Two narrative lines follow an imagined perpetrator and a father and daughter in the 1984 bombing that targeted Margaret Thatcher and other Conservative Party notables meeting at the Grand Hotel in Brighton, England.
Given its premise, readers might be forgiven for thinking that the book is a political thriller, but anyone coming to High Dive expecting a cliffhanger in the tradition of Frederick Forsyth or Robert Harris will be disappointed. Lee is far more interested in character than plot. Instead of white-knuckle action, we get a sequence of exquisitely rendered set pieces. The result is a beautifully realized novel about the intertwining of loyalty, family, ambition and politics.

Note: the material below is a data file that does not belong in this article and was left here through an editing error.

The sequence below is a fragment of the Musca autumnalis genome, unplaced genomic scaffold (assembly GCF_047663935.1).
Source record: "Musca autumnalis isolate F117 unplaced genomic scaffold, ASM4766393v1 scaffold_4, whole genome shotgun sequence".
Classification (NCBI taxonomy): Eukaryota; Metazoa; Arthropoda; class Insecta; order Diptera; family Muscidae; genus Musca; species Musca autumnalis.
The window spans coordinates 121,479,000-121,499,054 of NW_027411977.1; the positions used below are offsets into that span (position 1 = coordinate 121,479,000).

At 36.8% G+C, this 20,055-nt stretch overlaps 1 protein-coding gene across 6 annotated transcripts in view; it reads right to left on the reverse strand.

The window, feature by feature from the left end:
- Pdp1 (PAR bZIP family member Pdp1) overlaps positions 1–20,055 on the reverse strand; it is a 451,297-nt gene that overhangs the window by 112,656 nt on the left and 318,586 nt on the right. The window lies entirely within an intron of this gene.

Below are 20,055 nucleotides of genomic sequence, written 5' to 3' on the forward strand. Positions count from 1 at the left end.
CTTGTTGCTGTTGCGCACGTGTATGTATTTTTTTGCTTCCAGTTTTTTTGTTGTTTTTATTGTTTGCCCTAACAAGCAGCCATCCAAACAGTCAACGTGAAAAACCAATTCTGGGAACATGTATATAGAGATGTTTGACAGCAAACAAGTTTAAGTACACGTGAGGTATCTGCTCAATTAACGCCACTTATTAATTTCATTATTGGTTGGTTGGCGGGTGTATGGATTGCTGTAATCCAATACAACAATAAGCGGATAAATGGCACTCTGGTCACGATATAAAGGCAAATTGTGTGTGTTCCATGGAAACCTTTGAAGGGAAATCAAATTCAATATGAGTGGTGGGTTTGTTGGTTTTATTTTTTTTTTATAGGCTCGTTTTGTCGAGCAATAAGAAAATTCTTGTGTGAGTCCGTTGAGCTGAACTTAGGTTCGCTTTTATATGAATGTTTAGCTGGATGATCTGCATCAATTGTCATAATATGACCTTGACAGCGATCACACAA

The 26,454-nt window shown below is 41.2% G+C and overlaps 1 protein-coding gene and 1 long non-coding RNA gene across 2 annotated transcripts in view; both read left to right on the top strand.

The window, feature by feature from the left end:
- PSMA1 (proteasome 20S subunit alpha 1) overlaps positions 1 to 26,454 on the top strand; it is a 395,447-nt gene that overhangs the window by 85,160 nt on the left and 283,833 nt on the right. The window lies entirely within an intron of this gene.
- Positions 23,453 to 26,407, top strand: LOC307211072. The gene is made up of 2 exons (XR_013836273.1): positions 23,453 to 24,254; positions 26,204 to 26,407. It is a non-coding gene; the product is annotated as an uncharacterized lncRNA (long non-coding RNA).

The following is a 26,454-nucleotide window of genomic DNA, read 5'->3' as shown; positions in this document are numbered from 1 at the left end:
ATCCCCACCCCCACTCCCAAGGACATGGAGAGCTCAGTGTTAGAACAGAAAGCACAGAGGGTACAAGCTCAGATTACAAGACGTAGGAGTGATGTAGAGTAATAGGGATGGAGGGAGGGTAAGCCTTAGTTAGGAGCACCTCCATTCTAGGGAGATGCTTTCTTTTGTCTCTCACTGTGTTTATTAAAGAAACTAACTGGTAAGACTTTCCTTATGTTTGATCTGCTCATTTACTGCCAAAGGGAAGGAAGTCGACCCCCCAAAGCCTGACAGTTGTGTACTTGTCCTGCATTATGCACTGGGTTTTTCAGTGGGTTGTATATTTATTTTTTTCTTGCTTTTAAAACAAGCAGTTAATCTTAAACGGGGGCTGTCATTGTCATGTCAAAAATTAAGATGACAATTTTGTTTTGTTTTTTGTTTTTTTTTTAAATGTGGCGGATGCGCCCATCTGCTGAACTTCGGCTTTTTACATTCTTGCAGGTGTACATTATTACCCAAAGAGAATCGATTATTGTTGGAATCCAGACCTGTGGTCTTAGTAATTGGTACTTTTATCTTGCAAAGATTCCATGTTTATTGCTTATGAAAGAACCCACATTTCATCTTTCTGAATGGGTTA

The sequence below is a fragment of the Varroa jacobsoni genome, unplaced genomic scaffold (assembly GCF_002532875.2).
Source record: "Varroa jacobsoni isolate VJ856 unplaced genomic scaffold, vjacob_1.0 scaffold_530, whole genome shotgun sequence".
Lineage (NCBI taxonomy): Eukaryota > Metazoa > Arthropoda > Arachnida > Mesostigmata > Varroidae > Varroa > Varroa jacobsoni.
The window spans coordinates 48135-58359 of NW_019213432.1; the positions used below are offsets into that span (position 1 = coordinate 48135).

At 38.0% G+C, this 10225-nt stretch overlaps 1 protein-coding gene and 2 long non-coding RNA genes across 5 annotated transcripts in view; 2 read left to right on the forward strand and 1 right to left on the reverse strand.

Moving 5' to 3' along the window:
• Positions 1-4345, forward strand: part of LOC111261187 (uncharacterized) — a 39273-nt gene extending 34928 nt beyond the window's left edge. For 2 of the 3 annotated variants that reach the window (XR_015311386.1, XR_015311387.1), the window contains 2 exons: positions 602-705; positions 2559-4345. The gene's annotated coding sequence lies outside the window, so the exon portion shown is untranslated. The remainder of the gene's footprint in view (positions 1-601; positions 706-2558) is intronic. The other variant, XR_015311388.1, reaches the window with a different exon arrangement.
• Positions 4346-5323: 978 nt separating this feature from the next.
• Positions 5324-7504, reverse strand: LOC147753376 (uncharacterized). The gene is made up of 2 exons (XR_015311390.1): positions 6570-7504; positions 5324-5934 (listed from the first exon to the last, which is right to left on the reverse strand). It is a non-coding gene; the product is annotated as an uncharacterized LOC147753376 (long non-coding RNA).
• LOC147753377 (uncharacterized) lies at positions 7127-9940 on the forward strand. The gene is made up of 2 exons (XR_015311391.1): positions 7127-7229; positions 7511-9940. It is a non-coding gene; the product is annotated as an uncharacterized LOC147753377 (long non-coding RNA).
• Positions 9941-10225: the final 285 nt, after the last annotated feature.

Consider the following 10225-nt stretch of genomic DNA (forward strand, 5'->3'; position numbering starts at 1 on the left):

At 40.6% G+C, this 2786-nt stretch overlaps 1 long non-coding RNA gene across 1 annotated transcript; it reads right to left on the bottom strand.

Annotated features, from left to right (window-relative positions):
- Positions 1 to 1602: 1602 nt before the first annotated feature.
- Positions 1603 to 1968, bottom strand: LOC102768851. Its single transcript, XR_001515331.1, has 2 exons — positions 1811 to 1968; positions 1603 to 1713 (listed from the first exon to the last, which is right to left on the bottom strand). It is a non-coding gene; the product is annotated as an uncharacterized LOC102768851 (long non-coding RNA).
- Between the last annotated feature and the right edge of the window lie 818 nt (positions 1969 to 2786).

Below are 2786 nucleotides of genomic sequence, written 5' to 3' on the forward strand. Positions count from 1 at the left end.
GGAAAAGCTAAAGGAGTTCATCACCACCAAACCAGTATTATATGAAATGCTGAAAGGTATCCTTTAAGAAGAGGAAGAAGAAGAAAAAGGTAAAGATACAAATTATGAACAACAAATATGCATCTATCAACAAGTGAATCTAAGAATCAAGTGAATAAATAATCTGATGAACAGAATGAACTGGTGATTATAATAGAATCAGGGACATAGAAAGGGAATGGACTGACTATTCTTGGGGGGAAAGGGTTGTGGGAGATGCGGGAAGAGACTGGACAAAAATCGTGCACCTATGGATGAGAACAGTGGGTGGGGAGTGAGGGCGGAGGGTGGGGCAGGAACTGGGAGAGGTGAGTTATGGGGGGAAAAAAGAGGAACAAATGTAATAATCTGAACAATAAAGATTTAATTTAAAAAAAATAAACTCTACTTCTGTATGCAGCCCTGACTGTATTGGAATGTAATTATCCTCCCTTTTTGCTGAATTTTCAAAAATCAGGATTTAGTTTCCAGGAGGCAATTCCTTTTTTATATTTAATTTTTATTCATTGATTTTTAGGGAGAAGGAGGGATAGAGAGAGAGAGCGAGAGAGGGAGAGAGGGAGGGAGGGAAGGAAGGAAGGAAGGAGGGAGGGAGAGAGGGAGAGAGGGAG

Rather than slavishly recreating the Brighton bombing in its every detail, Mr. Lee freestyles, creating a sympathetic ensemble both at the Grand Hotel and in the streets of Belfast — the book tacks back and forth between the two — all while making expert use of the dramatic tension inherent in waiting for a lethal explosion...There’s great range and compassion and high-definition imagery in Mr. Lee’s writing.
[A]t his best—and he is at it often—Lee displays a nimble metaphysical wit and a verbal ingenuity on a par with Martin Amis’s ... It is Jonathan Lee’s great achievement to have written, on this of all subjects, one of the gentlest novels in memory.